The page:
Newer stucco homes in Minnesota have had a nasty history of failure. Specifically, homes built since the 1980s on up to today. While any type of exterior wall cladding can experience water intrusion, the failures that happen with stucco are far more expensive and usually far more extensive.
The city of Woodbury has an excellent position paper on Stucco houses that should be required reading material for anyone buying a stucco home in Minnesota. This paper was first released in 2003, and has been updated several times, with the latest and final update from 2011. Click here to read it: Stucco in New Residential Construction.
So Woodbury had problems with stucco. Other cities are fine, right? Heck no; this really had nothing to do with Woodbury; they were just the only city that was bold enough to talk about it. They came under heavy fire for putting out a position paper that questioned the viability of stucco, which supposedly lowered the value of existing stucco homes, which made up a significant portion of their housing stock.
If you’re buying a newer stucco home or you already own one, there are a few ways to determine (or attempt to determine) if there is a moisture problem.
Cut it open. Cutting right into the stucco and pulling it off will definitely tell you if you have a problem, but of course this is extremely expensive and unsightly. If there isn’t a problem, you’re left with a bunch of nasty cut marks at best. The image below shows what stucco looks like after an exploratory hole has been cut and the hole patched up again.
Video Scope / Borescope inspections. This involves sticking a small camera into wall cavities to examine the condition of the walls. Because exterior walls are insulated, this is extremely difficult to do and the results are nearly useless. This method also won’t detect elevated moisture levels, meaning that the wood may look good but still be saturated. We don’t recommend this.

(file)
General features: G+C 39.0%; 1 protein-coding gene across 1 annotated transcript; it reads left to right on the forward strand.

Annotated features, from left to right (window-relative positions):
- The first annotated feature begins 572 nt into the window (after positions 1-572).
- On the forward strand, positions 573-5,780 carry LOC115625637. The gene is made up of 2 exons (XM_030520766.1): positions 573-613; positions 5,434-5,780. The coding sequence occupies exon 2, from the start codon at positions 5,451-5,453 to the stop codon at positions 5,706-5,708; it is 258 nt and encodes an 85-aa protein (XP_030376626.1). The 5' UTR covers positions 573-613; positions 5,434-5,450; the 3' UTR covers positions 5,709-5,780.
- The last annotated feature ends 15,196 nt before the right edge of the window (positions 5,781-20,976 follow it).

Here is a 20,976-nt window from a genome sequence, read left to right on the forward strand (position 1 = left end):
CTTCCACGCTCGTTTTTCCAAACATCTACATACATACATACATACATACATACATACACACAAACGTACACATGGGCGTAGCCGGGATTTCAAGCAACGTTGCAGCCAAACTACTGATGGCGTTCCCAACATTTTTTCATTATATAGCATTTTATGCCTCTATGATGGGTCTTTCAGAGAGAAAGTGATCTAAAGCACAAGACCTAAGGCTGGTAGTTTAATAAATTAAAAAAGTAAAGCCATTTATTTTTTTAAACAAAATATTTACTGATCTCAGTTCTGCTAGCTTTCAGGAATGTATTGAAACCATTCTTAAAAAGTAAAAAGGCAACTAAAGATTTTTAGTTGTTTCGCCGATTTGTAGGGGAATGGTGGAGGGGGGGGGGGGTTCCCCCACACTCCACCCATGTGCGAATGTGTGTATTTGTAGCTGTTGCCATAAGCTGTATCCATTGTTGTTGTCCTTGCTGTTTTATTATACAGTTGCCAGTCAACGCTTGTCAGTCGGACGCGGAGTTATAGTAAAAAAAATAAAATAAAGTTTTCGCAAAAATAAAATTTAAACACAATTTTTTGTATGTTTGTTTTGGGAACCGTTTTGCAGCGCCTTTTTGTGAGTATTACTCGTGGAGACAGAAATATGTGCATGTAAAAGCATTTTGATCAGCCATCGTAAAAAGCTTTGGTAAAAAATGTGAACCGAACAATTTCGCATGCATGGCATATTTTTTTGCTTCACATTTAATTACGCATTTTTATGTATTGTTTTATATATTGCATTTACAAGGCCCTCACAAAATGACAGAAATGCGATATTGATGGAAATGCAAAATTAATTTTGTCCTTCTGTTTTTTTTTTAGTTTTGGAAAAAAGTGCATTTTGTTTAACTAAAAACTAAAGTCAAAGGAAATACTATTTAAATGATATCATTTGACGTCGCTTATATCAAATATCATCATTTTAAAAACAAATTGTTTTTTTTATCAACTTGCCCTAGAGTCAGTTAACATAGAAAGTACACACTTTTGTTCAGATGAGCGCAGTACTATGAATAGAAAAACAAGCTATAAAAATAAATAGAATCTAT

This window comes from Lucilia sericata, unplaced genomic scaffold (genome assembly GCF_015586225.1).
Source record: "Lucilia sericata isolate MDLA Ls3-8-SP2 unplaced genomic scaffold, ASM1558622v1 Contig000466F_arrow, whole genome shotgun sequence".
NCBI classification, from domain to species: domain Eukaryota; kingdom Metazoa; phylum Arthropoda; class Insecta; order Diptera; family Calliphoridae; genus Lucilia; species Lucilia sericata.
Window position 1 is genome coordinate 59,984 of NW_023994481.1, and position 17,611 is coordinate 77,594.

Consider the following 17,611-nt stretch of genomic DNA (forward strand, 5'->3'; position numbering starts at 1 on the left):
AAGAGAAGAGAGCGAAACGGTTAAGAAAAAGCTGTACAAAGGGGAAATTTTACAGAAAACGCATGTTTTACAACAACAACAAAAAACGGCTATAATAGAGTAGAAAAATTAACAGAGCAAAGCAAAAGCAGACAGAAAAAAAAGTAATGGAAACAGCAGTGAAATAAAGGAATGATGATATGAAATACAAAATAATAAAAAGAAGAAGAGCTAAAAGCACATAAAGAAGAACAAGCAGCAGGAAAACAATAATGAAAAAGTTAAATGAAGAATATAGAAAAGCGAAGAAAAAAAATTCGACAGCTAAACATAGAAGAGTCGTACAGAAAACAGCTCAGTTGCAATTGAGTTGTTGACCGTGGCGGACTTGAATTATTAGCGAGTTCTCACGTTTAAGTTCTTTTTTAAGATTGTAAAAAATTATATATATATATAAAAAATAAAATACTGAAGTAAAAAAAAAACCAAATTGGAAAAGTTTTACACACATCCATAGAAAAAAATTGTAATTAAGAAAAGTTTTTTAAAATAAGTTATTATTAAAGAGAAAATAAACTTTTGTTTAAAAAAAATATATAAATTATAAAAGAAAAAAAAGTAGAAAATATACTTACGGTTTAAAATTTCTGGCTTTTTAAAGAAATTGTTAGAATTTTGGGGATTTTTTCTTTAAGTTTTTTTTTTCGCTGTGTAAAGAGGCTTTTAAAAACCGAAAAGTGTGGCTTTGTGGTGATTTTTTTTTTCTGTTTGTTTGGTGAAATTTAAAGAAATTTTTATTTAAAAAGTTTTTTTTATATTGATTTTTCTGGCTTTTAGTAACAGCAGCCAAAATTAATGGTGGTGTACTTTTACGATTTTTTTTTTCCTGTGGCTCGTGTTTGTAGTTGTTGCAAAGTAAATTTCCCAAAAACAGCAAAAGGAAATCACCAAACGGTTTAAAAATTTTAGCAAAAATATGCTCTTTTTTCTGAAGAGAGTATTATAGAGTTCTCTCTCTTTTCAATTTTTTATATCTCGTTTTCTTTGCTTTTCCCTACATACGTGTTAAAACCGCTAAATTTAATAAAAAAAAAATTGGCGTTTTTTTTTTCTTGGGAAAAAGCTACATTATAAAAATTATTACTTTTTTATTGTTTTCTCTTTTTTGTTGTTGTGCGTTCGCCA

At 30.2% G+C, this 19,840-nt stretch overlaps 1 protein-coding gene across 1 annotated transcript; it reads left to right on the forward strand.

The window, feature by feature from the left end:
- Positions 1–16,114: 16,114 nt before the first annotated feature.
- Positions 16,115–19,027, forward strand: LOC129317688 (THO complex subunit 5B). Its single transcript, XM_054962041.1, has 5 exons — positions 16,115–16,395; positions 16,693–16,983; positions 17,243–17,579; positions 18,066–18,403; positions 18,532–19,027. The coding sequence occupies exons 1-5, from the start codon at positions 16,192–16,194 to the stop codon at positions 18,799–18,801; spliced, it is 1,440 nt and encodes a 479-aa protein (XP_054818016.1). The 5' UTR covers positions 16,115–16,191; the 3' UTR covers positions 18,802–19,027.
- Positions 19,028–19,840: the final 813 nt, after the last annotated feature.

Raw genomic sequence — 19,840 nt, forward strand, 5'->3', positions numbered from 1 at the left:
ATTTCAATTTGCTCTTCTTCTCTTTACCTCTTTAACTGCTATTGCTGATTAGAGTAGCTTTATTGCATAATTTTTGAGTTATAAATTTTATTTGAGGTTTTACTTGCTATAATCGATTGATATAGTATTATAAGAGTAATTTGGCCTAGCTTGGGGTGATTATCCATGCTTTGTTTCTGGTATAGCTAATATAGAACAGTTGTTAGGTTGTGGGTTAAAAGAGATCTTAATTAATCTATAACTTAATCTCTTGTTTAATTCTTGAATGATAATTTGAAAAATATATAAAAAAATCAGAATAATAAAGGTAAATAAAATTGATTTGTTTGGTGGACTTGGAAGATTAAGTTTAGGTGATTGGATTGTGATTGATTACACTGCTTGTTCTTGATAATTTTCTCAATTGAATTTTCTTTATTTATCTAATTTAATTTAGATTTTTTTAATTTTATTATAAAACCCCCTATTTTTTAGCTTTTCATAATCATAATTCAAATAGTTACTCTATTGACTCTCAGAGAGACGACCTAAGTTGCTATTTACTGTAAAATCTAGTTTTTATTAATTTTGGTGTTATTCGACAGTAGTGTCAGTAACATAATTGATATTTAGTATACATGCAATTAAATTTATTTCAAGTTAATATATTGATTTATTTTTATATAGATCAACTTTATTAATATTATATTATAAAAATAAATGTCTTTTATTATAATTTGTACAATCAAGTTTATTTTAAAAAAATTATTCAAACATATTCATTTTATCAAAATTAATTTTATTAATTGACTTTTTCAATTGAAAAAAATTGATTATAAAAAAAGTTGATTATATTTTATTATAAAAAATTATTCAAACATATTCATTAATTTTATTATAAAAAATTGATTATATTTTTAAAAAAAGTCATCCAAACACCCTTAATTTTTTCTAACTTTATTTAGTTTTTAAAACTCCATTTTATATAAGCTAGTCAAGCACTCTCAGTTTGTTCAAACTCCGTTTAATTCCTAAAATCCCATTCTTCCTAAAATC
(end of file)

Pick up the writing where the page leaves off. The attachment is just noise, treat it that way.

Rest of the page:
Scan it with an infrared camera. This seemed like an attractive option when IR cameras first started becoming affordable, but thermal imaging has proven to be an inconclusive method for detecting water problems with stucco homes. We are not aware of any reputable companies offering this service in Minnesota. The images below show a suspicious are where the stucco is cooler, but this doesn’t mean that water has entered the wall sheathing.
Exterior probe testing. This involves drilling 3/16” holes in stucco at strategic locations, and then inserting a moisture probe into the wall to measure the moisture content. This is an accurate and reliable method for determining if there are water problems. We’ve been doing this type of testing since the late ‘90s, and we can say with certainty that there is no better method. Check out the video clip below showing Wayne Rademacher conducting a moisture test at a stucco home in Woodbury.
Interior probe testing. This is similar to exterior probe testing, however, this type of testing is much more limited because of interior finishes that cannot be damaged and stored personal items. This is a service we offer, but our preference is to conduct exterior probe testing because it’s more thorough. The most critical areas to be tested cannot be accessed from the interior. The images below show a couple of examples of areas that can’t be tested with interior probe testing; holes don’t get drilled in tile, wood paneling, or similar decorative finishes.
What about other types of siding?
Other wall claddings are certainly not immune to moisture intrusion. Barry Eliason was featured in a front page Star Tribune article in January of 2000 which discussed moisture intrusion in existing homes. Stucco was fingered as the siding with the largest problems, but the cover photo was actually a home with vinyl siding. Click the photo below to read the entire article, which we’ve copied to our blog.
Sample Moisture Testing Report